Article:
Your Turn

Readers write, react, and respond. (March/April 2024)

Peace of Mind
I appreciate very much “Everyday Zen” by Pháp Lưu ’97 [January/February]. At Dartmouth I became a vegetarian and learned Transcendental Meditation from my friend George Hammond ’75. There are more than 450 peer-reviewed studies supporting TM. My friend, the Harvard-trained quantum physicist John Hagelin ’76, promotes TM as a technology of the unified field. A pilot study of physicians in the emergency medicine department at New York Presbyterian/Weill Cornell Medical Center—one of the busiest hospitals in the U.S. in the fight against Covid-19—found significant reductions in burnout, insomnia, and symptoms of post-traumatic stress over a three-month period in those practicing TM.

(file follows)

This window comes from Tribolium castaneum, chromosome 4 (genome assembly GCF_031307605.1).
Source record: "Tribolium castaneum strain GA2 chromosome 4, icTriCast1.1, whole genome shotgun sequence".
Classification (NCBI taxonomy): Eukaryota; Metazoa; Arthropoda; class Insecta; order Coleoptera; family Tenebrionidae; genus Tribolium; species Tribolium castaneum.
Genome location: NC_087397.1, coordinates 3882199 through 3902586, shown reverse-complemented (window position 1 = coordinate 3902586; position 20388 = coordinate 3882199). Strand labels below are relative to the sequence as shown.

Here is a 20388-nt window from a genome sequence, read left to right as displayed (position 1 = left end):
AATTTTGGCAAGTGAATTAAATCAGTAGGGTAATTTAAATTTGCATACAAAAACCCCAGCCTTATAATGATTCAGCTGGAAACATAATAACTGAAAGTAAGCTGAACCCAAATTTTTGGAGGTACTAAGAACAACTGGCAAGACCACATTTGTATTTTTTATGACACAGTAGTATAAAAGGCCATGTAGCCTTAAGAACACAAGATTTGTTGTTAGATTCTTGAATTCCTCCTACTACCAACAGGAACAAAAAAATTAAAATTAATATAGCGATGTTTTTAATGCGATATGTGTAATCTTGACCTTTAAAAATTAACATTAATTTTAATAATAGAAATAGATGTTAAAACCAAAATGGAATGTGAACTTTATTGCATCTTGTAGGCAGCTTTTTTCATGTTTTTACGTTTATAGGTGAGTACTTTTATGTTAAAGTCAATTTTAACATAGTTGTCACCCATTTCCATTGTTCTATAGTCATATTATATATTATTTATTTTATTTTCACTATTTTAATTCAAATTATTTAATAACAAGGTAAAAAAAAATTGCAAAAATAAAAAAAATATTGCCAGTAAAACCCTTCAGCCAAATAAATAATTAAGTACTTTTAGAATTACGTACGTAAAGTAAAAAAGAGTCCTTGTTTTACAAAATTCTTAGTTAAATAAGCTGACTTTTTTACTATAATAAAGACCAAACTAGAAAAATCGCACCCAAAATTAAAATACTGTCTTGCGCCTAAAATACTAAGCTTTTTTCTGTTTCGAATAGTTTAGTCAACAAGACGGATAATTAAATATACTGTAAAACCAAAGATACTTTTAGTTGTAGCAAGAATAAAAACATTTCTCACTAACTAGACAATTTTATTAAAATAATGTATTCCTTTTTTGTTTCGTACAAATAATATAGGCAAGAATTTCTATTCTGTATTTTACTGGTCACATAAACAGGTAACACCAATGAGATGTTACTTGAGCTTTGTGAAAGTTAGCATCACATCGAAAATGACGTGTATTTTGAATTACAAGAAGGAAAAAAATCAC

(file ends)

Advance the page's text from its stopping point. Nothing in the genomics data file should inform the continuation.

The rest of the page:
Lihue, Hawaii


Brave Spaces?
For the most part I have been pleased with Dartmouth’s handling of the divided discourse instigated by the Israeli-Hamas war. But having served as executive director of the ACLU of Massachusetts for 32 years and having been involved in a myriad of First Amendment issues both on and off university campuses, I was disappointed to read about the arrest of two students for what I would argue is protected speech [“Students Arrested,” January/February]. President Beilock wrote in defense of her calling the police that “the students threatened to escalate and take further action, including physical action, if their demands are not met.”